Director: Rick Rosenthal
Starring: Jamie Lee Curtis, Donald Pleasance, Charles Cyphers, Jeffrey Kramer, Lance Guest, Pamela Susan Shoop
Written by: (based on the characters created) John Carpenter and Debra Hill
Running Time: 92 mins
Original UK Cert: X
Original US Release: 30th October 1981
It was always going to be a hard act to follow. A sequel to a film that has now become not only a classic of the horror genre, but literally wrote the rule books. Even with original director John Carpenter on board as writer and producer and deciding to continue the story directly after the events of his 1978 masterpiece, the film doesn’t quite reach its original’s mighty standing. Compared to the hundreds of wannabe copycats, it isn’t as bad as some.
Michael Myers has disappeared after being filled with bullets by Doctor Loomis. Victim Laurie Strode is taken to Memorial Hospital where she is heavily sedated. As Loomis continues to search the streets of Haddonfield, he doesn’t realise that Michael is heading straight for the hospital to take some new victims and to find Laurie, who has more than a passing relationship to the psychotic killer.
It’s hard not to compare this with its more famous big daddy, especially as it does continue the story. What it needed was Carpenter to have taken the reins as director, instead of handing it over to then first timer Rick Rosenthal. What he lacks as a film maker is the understanding of tension. Halloween worked because it was brimming with tension. From the moment it started with the explanation of who Myers is, Carpenter is taking you on a roller coaster ride of shocks, scares and general jumps. That’s not saying there aren’t any here and it helps to have Carpenter’s legendary musical score playing throughout, it’s just that the film takes a long time to really get going.
A plus is moving the action away from the streets and empty houses to a hospital. Originally set in a high-rise apartment block, the hospital has much more in the form of horrific possibilities. What is curious is why the place is so deserted? A handful of nurses and medics roam the corridors but very little else. It does edge up the suspense slightly but it also is bothersome. I know it’s a small town but how on earth can they keep it open?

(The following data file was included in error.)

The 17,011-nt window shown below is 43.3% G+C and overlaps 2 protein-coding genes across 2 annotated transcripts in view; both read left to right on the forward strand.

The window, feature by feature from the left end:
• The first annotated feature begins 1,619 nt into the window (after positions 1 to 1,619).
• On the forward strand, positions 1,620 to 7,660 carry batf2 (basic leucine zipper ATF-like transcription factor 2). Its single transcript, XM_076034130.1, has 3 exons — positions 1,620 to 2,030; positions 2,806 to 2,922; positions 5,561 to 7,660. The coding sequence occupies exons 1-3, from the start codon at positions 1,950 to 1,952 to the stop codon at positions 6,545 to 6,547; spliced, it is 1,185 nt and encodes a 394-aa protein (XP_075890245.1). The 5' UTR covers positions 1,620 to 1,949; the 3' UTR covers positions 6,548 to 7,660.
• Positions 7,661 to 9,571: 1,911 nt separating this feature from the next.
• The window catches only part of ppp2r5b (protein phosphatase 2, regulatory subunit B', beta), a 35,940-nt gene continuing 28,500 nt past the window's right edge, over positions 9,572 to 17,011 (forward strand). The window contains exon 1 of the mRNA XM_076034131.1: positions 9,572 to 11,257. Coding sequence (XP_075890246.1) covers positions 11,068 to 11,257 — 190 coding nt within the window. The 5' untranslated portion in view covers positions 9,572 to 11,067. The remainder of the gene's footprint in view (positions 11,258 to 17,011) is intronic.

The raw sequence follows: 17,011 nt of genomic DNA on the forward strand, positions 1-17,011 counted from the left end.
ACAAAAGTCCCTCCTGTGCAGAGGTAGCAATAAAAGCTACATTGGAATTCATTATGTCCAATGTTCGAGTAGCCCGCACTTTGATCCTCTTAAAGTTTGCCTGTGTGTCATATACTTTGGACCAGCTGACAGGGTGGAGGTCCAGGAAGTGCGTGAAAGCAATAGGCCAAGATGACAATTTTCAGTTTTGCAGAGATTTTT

This is also a much gorier affair. What makes the first film so iconic is that there is very little blood-letting. We, the audience, are left with plenty for our imagination to run riot. Halloween II leaves very little to the imagination. Rosenthal shows us everything. So we have close-ups of throats being cut, a face in a very hot sauna and a syringe in the side of the head. Not forgetting a floor covered in blood. As more and more horror films were showing their audience the gory and the guts, the producers obviously decided to copy. This doesn’t help with the scare factor. As we all know, the imagination is more powerful than anything else, so they should have stuck with what they did in Halloween.
What’s also interesting is how very little screen time the leads actually get. Halloween made a star out of Jamie Lee Curtis, yet here she is given less than a quarter of the running time. Wearing a very dubious wig, she spends most of the time sedated and lying in a bed. Its only in the final quarter that she comes into action and while you can understand why she was dubbed “the Queen of Scream”, that is all she is really told to do.
Donald Pleasance, reprising his role of Loomis, also gets he same treatment. He pops up every so often as he continues to search for his patient but he, too, is given far too little screen time. So it is left to a new batch of victims and that’s all they really are, victims. There is no real character development, no one to really care about and so when Myers bumps them off, you almost forget who they were seconds later.
Played as a companion piece to the original, it at least completes the story. If you forget the countless other sequels that followed (as well as Rob Zombie’s pointless remakes), this is how the story should have ended. Hence when Halloween III: The Season Of The Witch was created, it was to start a brand new story (which failed to ignite). If you love the original, as I do, this will disappoint but if you forget its failings, it’s perfectly acceptable and far more accomplished than anything that came after.